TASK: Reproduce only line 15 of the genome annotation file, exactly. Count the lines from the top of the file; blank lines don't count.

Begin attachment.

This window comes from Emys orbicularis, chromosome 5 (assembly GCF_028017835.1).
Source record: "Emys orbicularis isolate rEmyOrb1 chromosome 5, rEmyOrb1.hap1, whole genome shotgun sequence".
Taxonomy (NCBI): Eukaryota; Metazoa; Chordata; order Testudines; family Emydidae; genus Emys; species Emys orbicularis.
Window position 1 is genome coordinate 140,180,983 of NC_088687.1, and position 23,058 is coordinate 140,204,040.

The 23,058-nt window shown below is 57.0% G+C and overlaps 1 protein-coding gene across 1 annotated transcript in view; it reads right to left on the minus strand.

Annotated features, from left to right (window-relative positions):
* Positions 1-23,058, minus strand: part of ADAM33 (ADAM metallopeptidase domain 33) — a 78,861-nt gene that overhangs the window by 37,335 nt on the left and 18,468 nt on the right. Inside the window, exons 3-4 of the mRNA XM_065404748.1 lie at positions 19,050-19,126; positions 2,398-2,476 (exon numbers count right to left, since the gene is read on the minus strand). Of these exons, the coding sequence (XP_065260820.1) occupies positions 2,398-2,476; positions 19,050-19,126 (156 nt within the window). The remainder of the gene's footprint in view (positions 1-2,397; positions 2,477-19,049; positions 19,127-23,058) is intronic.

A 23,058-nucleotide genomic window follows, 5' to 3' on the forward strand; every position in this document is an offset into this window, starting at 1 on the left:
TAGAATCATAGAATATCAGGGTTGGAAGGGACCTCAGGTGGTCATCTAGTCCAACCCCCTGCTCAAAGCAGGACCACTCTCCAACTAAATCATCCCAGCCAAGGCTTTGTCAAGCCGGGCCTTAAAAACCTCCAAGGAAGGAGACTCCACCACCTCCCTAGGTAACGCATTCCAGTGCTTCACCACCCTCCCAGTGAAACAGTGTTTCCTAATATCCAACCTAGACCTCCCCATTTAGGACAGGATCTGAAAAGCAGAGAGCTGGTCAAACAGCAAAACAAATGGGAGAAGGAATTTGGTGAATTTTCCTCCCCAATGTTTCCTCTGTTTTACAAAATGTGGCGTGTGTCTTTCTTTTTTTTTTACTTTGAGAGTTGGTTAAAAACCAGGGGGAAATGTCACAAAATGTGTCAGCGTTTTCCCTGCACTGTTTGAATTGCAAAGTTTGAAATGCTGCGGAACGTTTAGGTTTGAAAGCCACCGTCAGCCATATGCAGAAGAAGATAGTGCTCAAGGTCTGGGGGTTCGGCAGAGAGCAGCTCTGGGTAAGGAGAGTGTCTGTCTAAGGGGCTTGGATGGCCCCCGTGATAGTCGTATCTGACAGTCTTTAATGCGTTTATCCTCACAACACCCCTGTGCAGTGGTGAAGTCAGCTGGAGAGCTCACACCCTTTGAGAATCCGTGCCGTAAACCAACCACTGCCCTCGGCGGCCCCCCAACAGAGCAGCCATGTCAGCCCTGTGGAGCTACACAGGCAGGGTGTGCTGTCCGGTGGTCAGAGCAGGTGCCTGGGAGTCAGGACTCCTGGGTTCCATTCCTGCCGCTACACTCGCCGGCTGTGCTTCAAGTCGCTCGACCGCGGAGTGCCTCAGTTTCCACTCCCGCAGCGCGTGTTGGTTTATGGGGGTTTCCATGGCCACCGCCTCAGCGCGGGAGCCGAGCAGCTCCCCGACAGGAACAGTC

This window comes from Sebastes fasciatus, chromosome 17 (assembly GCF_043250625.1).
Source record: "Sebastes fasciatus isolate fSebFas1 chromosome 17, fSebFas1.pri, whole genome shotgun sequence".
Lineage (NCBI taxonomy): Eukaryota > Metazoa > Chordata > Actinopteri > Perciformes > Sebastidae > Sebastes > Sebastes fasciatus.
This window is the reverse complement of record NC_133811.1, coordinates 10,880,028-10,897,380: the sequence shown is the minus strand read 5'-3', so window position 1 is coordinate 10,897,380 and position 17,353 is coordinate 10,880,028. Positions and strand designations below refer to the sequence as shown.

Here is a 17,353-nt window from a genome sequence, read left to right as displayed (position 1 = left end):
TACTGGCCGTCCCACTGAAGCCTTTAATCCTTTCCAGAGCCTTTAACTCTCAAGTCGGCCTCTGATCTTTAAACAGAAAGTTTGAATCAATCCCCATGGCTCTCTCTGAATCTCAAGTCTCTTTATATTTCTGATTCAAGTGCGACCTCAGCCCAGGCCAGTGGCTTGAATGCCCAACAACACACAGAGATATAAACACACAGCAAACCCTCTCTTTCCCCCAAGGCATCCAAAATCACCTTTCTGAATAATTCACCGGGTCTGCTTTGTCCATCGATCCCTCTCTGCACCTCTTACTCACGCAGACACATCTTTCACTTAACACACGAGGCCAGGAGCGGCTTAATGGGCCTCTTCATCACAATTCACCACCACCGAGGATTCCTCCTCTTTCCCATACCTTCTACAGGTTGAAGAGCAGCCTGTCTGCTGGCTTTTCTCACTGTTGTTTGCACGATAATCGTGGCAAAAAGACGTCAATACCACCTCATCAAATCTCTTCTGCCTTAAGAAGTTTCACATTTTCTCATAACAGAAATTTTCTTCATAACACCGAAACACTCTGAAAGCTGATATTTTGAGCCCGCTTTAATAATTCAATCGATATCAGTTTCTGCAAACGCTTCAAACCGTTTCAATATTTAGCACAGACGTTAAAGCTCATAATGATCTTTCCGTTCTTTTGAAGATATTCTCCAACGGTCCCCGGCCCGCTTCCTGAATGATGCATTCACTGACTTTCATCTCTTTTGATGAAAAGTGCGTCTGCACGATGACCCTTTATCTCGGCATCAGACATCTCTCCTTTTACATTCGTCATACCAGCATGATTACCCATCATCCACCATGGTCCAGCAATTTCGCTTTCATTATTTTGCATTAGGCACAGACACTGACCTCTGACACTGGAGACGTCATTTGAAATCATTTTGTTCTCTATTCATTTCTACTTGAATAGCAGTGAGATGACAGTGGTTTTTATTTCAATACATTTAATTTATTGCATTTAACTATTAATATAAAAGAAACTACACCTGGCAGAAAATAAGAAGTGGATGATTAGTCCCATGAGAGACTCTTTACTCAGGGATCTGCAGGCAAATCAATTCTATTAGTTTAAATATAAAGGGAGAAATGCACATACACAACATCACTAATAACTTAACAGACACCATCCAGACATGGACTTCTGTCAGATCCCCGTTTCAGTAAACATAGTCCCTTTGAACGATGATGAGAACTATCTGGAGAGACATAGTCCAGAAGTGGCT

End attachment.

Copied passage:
TACTGGCCGTCCCACTGAAGCCTTTAATCCTTTCCAGAGCCTTTAACTCTCAAGTCGGCCTCTGATCTTTAAACAGAAAGTTTGAATCAATCCCCATGGCTCTCTCTGAATCTCAAGTCTCTTTATATTTCTGATTCAAGTGCGACCTCAGCCCAGGCCAGTGGCTTGAATGCCCAACAACACACAGAGATATAAACACACAGCAAACCCTCTCTTTCCCCCAAGGCATCCAAAATCACCTTTCTGAATAATTCACCGGGTCTGCTTTGTCCATCGATCCCTCTCTGCACCTCTTACTCACGCAGACACATCTTTCACTTAACACACGAGGCCAGGAGCGGCTTAATGGGCCTCTTCATCACAATTCACCACCACCGAGGATTCCTCCTCTTTCCCATACCTTCTACAGGTTGAAGAGCAGCCTGTCTGCTGGCTTTTCTCACTGTTGTTTGCACGATAATCGTGGCAAAAAGACGTCAATACCACCTCATCAAATCTCTTCTGCCTTAAGAAGTTTCACATTTTCTCATAACAGAAATTTTCTTCATAACACCGAAACACTCTGAAAGCTGATATTTTGAGCCCGCTTTAATAATTCAATCGATATCAGTTTCTGCAAACGCTTCAAACCGTTTCAATATTTAGCACAGACGTTAAAGCTCATAATGATCTTTCCGTTCTTTTGAAGATATTCTCCAACGGTCCCCGGCCCGCTTCCTGAATGATGCATTCACTGACTTTCATCTCTTTTGATGAAAAGTGCGTCTGCACGATGACCCTTTATCTCGGCATCAGACATCTCTCCTTTTACATTCGTCATACCAGCATGATTACCCATCATCCACCATGGTCCAGCAATTTCGCTTTCATTATTTTGCATTAGGCACAGACACTGACCTCTGACACTGGAGACGTCATTTGAAATCATTTTGTTCTCTATTCATTTCTACTTGAATAGCAGTGAGATGACAGTGGTTTTTATTTCAATACATTTAATTTATTGCATTTAACTATTAATATAAAAGAAACTACACCTGGCAGAAAATAAGAAGTGGATGATTAGTCCCATGAGAGACTCTTTACTCAGGGATCTGCAGGCAAATCAATTCTATTAGTTTAAATATAAAGGGAGAAATGCACATACACAACATCACTAATAACTTAACAGACACCATCCAGACATGGACTTCTGTCAGATCCCCGTTTCAGTAAACATAGTCCCTTTGAACGATGATGAGAACTATCTGGAGAGACATAGTCCAGAAGTGGCT